Satchmo at the Waldorf 

The other afternoon in the pouring rain Meta and I took the subway downtown to the Westside Theater/Upstairs on 43rd Street to see the one-man show, Satchmo at the Waldorf, staring the great actor John Douglas Thompson.  I recommend it to anyone who loves Louis or is interested in his life in music and his life in show business.  It takes place in Louis' dressing room at the Waldorf Astoria where he was appearing and where he was also staying in a suite during his engagement.  We, the audience, are…

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Thank you. 

I would like to thank everyone who came out for our gig at Somethin' Jazz Club on Feb. 28 and last night's gig at the Cornelia Street Cafe.  Working hard to hone one's craft has its own rewards, but playing for appreciative audiences who recognize and acknowledge that craftsmanship (and hopefully even artistry) is a real treat. Thanks for braving the freezing temperatures.  We sincerely appreciate it.


On Friday, Oct 4, we had another great gig at Somethin' Jazz Club on 52nd Street in NYC (  Dave Frank on tenor sounded exceptionally inspired.  Every solo was a keeper.  Jon Easton on piano and Joe Solomon on bass were also outdoing themselves.  Our guest vocalist, Alexa Fila, was outstanding and our two first-time-ever vocal duets, one on Rockin' Chair and the other on Every Time We Say Goodbye, were enthusiastically received. There are times when musicians experience grave doubts…

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For those of you who were not there... 

Elements is a club on Mamaroneck Ave. in White Plains, NY.  It's had the courage to have a Tuesday night jazz policy for over a year and a half now.  Our trio has been featured there monthly almost since the beginning.  That's a pretty long gig.  I love playing there for three reasons: the first is getting to play (and sing) regularly with Steve LaMattina, guitar, and Lou Stelluti, bass.  Like me, these guys grew up in Westchester and have been active in its jazz scene for decades.  If Westchester was a…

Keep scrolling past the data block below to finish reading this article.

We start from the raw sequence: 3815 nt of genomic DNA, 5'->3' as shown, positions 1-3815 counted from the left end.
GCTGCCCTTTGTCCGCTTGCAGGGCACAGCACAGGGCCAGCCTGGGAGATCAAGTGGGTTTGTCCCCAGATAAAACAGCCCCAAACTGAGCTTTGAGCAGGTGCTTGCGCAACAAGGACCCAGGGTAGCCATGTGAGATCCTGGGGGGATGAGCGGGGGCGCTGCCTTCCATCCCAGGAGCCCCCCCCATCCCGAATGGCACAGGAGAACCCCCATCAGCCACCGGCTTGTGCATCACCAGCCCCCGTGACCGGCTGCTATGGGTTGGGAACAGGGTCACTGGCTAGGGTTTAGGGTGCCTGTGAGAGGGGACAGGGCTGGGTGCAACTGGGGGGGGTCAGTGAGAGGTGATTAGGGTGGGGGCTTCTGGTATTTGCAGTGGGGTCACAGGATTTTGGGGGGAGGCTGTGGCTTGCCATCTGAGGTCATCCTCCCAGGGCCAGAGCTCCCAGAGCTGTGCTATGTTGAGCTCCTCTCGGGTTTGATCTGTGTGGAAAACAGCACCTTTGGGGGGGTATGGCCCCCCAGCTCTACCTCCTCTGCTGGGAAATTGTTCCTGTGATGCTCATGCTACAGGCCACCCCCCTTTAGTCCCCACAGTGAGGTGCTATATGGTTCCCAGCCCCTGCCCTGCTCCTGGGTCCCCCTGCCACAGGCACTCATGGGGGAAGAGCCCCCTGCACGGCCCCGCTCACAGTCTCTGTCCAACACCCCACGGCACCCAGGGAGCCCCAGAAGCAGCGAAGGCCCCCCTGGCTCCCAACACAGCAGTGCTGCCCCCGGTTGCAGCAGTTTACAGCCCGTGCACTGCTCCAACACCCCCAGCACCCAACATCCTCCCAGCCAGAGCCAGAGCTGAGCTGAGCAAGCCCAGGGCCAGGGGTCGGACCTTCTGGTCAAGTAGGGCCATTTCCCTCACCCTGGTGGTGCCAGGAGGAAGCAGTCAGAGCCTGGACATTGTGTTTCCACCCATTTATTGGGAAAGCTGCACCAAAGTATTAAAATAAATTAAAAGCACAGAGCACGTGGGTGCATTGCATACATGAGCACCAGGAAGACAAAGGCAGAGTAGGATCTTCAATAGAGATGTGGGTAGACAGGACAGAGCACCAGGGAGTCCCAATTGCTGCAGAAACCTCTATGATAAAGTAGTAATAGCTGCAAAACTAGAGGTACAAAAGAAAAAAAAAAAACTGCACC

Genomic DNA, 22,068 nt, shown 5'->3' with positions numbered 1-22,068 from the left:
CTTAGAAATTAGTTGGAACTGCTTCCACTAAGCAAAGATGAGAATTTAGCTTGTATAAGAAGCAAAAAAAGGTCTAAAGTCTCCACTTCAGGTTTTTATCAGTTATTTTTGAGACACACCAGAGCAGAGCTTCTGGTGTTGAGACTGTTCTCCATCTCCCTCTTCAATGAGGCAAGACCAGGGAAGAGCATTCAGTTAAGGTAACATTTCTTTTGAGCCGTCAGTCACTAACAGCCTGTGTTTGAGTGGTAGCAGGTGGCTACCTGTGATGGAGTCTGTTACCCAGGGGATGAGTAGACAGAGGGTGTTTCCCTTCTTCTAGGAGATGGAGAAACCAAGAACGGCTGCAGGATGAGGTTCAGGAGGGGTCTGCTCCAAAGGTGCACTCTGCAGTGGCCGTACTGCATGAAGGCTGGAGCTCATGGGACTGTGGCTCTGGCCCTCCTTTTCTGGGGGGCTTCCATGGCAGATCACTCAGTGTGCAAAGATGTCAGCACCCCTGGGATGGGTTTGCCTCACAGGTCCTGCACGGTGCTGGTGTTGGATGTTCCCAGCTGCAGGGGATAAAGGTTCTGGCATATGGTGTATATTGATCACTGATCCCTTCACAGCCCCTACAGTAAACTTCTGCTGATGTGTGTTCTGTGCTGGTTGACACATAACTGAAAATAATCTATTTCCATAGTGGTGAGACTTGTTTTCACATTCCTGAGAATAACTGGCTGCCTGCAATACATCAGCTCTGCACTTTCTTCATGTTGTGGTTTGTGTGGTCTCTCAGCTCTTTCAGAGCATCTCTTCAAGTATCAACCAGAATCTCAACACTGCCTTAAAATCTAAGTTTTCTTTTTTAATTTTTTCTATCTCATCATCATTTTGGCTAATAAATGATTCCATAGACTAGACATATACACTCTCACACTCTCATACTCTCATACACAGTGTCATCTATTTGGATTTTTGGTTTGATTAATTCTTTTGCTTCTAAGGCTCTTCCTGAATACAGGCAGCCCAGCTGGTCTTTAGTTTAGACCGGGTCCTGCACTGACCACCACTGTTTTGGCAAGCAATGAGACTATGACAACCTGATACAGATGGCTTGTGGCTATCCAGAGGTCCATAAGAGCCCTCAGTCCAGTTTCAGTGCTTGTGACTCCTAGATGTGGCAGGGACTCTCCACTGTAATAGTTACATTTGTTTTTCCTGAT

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Artistic supporter? What size? 

Most of us would admit to supporting the arts, either through donations to NPR, or to our favorite museum, or to our local chamber music society or even to our kids' bake sale to raise money for costumes for the high school musical.  Supporting the arts is a little like participating in our democracy: "Hey, I voted!  What else do yo want from me?"  In the arts its, "Hey, I wrote a check.  What else do you want from me?"  Well, I'll tell you: we need your behind in a chair; not your living room sofa, but a…

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Once upon a time... 

Once upon a time not so very long ago there was a land where shiny musical instruments of all shapes and sizes were seen and heard everywhere.  They were seen in movies, on TV, in musical shows, on the radio, in clubs and restaurants and dance halls.  If you walked around in the middle of the great city in the days when air conditioning wasn't ubiquitous, you'd here their sounds coming out of the windows of rooms where people were practicing them.  You could see men and women walking along the streets of…

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Call me crazy... 

Well, call me crazy, but I actually sympathize with jazz club owners.  I mean, I would never get in that position myself, but you have to hand it to people who open clubs and restaurants and try to present jazz groups.  Their expenses never take a vacation: rent; electricity; heat; insurance; drink; food; salaries for cooks, bartenders, servers, housekeeping and themselves.  Then on top of all that they have to pay bands.  Some popular bands pay for themselves.  Less popular ones don't.  It's a lousy…

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Kick outa' You 

I was listening to Sinatra's "I Get a Kick Out of You" a little while ago.  It really is an amazing example of what so called "pop" music used to be.  From the top down or the bottom up it is a masterpiece: The great, great Cole Porter's song and lyrics; some of the best musicians around playing the amazingly superb arrangement; state of the art recording technology; Sinatra in his prime.  Every aspect of the recording is excellent.  How did we get from the most sophisticated musical culture the world has…

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Who was Sal Mosca? 

Who was Sal Mosca?  Are you ready for this (those who have no idea who he was)? Sal was arguably the greatest jazz pianist of his generation.  Born in 1927 and professionally active from the mid-1940s until his death in 2007, Sal never stopped developing.  His first jazz recordings were with Lee Konitz and Warne Marsh, and he continued to record into the 21st Century.  He has a very impressive and extensive discography, which you can see on his website,  

Sal came from the era of skill over…

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